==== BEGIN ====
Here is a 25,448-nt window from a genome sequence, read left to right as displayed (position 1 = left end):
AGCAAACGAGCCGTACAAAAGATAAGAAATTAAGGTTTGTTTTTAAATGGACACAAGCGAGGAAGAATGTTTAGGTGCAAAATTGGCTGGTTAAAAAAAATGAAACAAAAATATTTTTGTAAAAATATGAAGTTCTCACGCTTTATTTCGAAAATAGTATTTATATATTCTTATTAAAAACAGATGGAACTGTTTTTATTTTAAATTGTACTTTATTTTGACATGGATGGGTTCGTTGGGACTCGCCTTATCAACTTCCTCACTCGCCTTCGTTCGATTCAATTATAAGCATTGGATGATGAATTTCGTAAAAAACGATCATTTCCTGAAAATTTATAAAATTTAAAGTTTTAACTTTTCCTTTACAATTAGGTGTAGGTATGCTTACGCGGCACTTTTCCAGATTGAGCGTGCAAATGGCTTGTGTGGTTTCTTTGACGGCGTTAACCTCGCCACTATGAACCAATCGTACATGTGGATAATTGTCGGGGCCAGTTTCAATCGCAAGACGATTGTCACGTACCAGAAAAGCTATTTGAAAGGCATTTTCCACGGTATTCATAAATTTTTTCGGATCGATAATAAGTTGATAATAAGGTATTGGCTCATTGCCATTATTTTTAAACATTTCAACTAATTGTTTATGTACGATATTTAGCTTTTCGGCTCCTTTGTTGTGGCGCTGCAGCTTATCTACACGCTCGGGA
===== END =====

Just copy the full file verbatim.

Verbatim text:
Here is a 25,448-nt window from a genome sequence, read left to right as displayed (position 1 = left end):
AGCAAACGAGCCGTACAAAAGATAAGAAATTAAGGTTTGTTTTTAAATGGACACAAGCGAGGAAGAATGTTTAGGTGCAAAATTGGCTGGTTAAAAAAAATGAAACAAAAATATTTTTGTAAAAATATGAAGTTCTCACGCTTTATTTCGAAAATAGTATTTATATATTCTTATTAAAAACAGATGGAACTGTTTTTATTTTAAATTGTACTTTATTTTGACATGGATGGGTTCGTTGGGACTCGCCTTATCAACTTCCTCACTCGCCTTCGTTCGATTCAATTATAAGCATTGGATGATGAATTTCGTAAAAAACGATCATTTCCTGAAAATTTATAAAATTTAAAGTTTTAACTTTTCCTTTACAATTAGGTGTAGGTATGCTTACGCGGCACTTTTCCAGATTGAGCGTGCAAATGGCTTGTGTGGTTTCTTTGACGGCGTTAACCTCGCCACTATGAACCAATCGTACATGTGGATAATTGTCGGGGCCAGTTTCAATCGCAAGACGATTGTCACGTACCAGAAAAGCTATTTGAAAGGCATTTTCCACGGTATTCATAAATTTTTTCGGATCGATAATAAGTTGATAATAAGGTATTGGCTCATTGCCATTATTTTTAAACATTTCAACTAATTGTTTATGTACGATATTTAGCTTTTCGGCTCCTTTGTTGTGGCGCTGCAGCTTATCTACACGCTCGGGA